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The Three Legions by Gregory Solon
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The Three Legions

by Gregory Solon

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Right around this time of year is when Battle of Teutoberg took place, so I have been rereading this novel for the last couple of days [early September 2014]. My impression: I thought it better than I read before! I'd give this a higher rating than 5, if LT had it. I found nuances I hadn't found the first time. It is too bad that in 2009 [the second millennium anniversary of this all-important battle], the publisher had not seen fit to reissue the book with a new updated cover more in keeping with today's tastes. The ones of years ago were pretty bad. I do wish this book had more exposure and more folks would seek it out and read it! Used copies are readily available. This is certainly an overlooked gem!

Earlier review: This rather obscure book of 50-60 years ago tells of the three Roman legions in Germania in 9 AD under the inept P. Quinctillius Varus. The first part concerns itself with garrison life in their summer camp. Then the legions begin marching to their winter camp and are betrayed by Arminius, the Romanized German. Arminius leads the legions into the deathtrap of the thick Teutoburger Wald and marshland: the Varian Disaster. In attacks lasting three days, the legions are nearly completely destroyed. The cavalry ala deserts; it is all slain. The story follows Tribune Cinna, commander of the Legion Victrix [ironic name, meaning "Victorious"]; Thessia, his concubine; Arminius; the lecherous centurion Talt; and a young recruit--never named--"the fisher from Marsalia" [present day Marseilles]. The history is not completely correct, and I did find some errors, e.g., these legions were only numbered--XVII, XVIII and XIX. Historically, they did not have honorific titles as in the book. Also, stirrups were not in use at that time. The correct term for a Roman common soldier is 'legionary', not 'legionnaire', which the author used.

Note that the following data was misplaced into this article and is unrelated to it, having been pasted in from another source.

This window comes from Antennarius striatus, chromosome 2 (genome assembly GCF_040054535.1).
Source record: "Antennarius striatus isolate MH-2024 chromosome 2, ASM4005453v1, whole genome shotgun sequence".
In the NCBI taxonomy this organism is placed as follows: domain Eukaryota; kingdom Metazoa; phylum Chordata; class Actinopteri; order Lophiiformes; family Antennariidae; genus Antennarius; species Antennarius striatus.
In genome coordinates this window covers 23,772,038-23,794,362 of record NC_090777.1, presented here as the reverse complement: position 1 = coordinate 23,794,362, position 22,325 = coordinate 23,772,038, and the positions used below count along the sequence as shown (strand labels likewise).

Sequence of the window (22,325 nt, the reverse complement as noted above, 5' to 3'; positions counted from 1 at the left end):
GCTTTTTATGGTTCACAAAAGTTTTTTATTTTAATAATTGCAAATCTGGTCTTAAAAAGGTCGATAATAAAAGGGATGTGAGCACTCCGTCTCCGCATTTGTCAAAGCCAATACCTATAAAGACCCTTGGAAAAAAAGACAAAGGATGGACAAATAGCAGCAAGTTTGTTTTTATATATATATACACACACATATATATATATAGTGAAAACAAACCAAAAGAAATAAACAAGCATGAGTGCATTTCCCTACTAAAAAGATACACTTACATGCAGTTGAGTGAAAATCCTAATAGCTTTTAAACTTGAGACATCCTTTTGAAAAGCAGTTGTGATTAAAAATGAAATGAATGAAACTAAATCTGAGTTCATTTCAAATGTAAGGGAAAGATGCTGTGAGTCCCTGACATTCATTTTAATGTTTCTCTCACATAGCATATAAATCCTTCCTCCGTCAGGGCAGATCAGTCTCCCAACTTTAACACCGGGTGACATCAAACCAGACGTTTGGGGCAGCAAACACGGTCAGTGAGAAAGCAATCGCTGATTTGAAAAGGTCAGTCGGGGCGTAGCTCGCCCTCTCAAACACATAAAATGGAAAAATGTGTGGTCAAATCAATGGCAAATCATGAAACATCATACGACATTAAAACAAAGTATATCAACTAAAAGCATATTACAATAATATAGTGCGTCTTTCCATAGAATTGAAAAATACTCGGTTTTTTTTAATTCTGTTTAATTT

I speculate the Tribune was a thinly disguised historical Prefect Lucius Eggius, who died in battle. The author had fought in the U.S. military, and I felt he caught very well the moods, thoughts and words of the legionaries, including the brutality and bullying, but without vulgarity. The crucifixion was suitably gruesome. I was impressed by the scenes towards the end when various groups of soldiers are discussing death and dying before the final conflict. The bodies of both the Tribune and his Primipilus lie dead before them. The conversations seemed authentic to me--the way soldiers would talk.
I felt the author told a very good story without the crudeness of many more modern books. This book should be better known. ( )
  janerawoof | May 24, 2013 |
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